What's even stranger is that apparently the Brits were aware of Begin's dastardly deeds, and kept schtum AFAIK.
However, British intelligence services kept track of aircraft landing in Peru and even photographed some of the arrivals. "A newspaper once published a picture showing the loading on to an Aerolineas Argentinas plane and the British ambassador in Israel took the photo to Begin and hell broke out," said Lotersztain. "They were aware of the whole operation to the extent that sometimes when we discussed whether some supplies had arrived we would say, 'let's ask the English'".
Imagine that a British Prime Minister once had a young friend killed in the Falklands. Thirty-five years on he remembers that fact, and starts supplying weapons to Hezbollah via Syria, asking the Syrian purchasers "Is this going to be used to kill the Israelis?". Wouldn't happen. Who was it who said that a nation has no friends, only interests ? But what we see here, if true, is .. well, for once I'm lost for words.
Wednesday, April 20, 2011
A source said that the two men, both black, were known to each other. It is believed they were both from Slough. Other witnesses said there had been a confrontation between the two men and that one had tried to flee from the other. A local shopkeeper, who asked not to be named, said: 'One man was trying to run away from the other one. A black taxi was flagged down and both men jumped in. They were arguing and one of the men then pulled out a knife and did the stabbing. There was blood over the seat and on the pavement as the door was still open. The taxi driver, who I think was a Sikh and had been on his way home at the time, then panicked and took the men to the police station.'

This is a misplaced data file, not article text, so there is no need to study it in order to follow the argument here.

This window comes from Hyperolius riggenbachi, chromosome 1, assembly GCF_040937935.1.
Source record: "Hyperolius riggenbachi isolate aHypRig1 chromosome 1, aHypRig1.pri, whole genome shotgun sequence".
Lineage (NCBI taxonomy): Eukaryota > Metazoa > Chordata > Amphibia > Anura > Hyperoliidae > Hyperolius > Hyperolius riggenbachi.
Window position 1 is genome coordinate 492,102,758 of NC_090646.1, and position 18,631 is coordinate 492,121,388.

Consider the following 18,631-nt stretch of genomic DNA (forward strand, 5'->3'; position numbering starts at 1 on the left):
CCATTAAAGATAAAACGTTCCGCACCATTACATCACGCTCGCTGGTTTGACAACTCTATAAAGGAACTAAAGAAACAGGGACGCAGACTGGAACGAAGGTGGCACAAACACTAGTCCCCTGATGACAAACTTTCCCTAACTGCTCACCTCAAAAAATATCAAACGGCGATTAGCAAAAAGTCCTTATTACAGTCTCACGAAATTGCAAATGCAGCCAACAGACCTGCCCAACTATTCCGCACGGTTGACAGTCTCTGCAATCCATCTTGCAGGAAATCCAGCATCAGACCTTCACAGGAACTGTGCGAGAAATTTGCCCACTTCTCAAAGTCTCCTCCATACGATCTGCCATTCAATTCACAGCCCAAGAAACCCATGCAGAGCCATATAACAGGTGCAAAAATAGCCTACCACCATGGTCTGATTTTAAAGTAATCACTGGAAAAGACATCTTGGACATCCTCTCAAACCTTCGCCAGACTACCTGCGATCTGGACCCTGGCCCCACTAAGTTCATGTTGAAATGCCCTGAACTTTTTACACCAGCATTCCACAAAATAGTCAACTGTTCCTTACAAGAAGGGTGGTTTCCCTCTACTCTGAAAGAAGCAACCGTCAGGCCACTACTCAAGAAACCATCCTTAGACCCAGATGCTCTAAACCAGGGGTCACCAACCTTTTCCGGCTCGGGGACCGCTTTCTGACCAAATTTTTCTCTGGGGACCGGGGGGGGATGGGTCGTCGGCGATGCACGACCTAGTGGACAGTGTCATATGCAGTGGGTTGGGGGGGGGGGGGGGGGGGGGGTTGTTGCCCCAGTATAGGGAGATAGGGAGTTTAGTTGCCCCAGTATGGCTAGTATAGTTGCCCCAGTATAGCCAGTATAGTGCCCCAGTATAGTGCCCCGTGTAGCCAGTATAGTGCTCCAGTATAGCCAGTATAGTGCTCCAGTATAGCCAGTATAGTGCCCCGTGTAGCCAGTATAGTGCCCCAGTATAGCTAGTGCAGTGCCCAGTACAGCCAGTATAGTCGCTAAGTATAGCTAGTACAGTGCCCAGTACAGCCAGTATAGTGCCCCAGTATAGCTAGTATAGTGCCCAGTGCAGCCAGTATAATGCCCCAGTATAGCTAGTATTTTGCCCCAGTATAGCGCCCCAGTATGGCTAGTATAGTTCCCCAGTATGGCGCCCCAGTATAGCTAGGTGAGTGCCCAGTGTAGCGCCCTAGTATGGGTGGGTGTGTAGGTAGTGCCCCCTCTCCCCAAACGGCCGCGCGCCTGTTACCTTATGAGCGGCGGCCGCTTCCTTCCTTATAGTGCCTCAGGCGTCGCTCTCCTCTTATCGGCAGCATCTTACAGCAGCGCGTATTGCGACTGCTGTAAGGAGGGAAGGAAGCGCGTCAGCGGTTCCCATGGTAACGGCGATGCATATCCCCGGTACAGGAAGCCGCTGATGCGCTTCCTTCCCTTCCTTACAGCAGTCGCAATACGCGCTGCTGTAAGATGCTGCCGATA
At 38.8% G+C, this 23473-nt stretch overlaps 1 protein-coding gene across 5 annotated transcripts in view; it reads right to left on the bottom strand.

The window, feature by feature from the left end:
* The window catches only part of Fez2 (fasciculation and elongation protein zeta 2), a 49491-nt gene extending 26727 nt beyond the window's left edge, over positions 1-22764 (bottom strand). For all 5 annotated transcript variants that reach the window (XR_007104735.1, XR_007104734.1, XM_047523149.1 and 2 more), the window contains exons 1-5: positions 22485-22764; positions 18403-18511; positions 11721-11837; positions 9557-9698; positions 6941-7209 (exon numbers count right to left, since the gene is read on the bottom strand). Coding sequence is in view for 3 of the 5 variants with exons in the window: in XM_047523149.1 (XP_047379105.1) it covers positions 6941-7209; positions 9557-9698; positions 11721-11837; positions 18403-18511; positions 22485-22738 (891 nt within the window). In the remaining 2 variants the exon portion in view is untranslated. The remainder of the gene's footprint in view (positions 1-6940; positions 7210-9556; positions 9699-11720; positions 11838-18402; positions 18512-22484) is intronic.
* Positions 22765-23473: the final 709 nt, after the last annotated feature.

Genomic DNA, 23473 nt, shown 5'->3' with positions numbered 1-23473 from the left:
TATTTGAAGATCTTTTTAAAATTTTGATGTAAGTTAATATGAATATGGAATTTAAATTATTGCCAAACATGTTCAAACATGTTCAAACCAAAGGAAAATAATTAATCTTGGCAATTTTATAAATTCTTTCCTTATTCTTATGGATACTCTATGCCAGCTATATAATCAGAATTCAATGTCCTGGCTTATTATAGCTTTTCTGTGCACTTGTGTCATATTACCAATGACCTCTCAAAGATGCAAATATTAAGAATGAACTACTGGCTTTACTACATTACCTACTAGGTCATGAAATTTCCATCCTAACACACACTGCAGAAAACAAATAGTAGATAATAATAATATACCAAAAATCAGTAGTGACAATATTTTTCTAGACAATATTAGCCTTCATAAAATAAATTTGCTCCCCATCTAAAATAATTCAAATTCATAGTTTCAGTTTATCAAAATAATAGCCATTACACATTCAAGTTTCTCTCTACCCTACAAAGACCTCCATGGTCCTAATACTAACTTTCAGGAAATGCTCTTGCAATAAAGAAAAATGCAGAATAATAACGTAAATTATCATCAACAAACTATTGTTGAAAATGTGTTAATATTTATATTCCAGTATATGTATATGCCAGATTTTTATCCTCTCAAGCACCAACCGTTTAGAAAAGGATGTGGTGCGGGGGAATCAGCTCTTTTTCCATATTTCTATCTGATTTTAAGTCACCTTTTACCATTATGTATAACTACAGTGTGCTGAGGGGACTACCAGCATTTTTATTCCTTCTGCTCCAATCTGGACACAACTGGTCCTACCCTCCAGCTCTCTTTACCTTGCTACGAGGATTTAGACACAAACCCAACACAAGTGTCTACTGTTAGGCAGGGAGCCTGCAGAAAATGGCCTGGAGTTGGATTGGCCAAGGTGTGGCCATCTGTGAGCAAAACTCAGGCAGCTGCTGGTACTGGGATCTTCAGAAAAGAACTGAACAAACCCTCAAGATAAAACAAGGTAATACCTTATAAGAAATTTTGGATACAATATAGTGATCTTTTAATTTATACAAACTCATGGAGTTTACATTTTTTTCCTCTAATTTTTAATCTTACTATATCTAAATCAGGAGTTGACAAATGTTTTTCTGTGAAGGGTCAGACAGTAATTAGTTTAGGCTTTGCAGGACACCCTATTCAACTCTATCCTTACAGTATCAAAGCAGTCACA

Thames Valley Police confirmed that the death was being treated as murder. A spokesman said: ''The major crime team from Thames Valley Police is investigating the killing of a man who arrived at Slough Police Station in Windsor Road in a taxi. An ambulance was called but unfortunately he was declared dead before he reached hospital. An area at the police station has been sealed off for forensic examination, along with an area of Stoke Poges Lane."
"Russian Prime Minister Vladimir Putin has unveiled plans to reverse Russia's declining population. The government will spend 1.5tn roubles ($53bn; £33bn) on raising the birth rate and extending life expectancy."
Not only that, this summer they'll be hosting in Moscow what's described as the first world pro-life and pro-family demography conference. Ironic, considering that Russia is still the world's abortion capital. Maybe Mr Putin needs to consider figures like these :
"In 2001, 1,320,000 children were born in Russia, while 1,800,000 abortions were performed. The abortion rate in the USSR peaked in 1964, when 5.6 million abortions were performed, the highest number in Russia’s history."
Makes the UK, where about 25% of pregnancies are aborted, look a model of restraint.
Russia also shares with the UK the demographic feature that some ethnic groups have a lot more babies than others. Encouraging more Russians may, for example, encourage even more Chechens.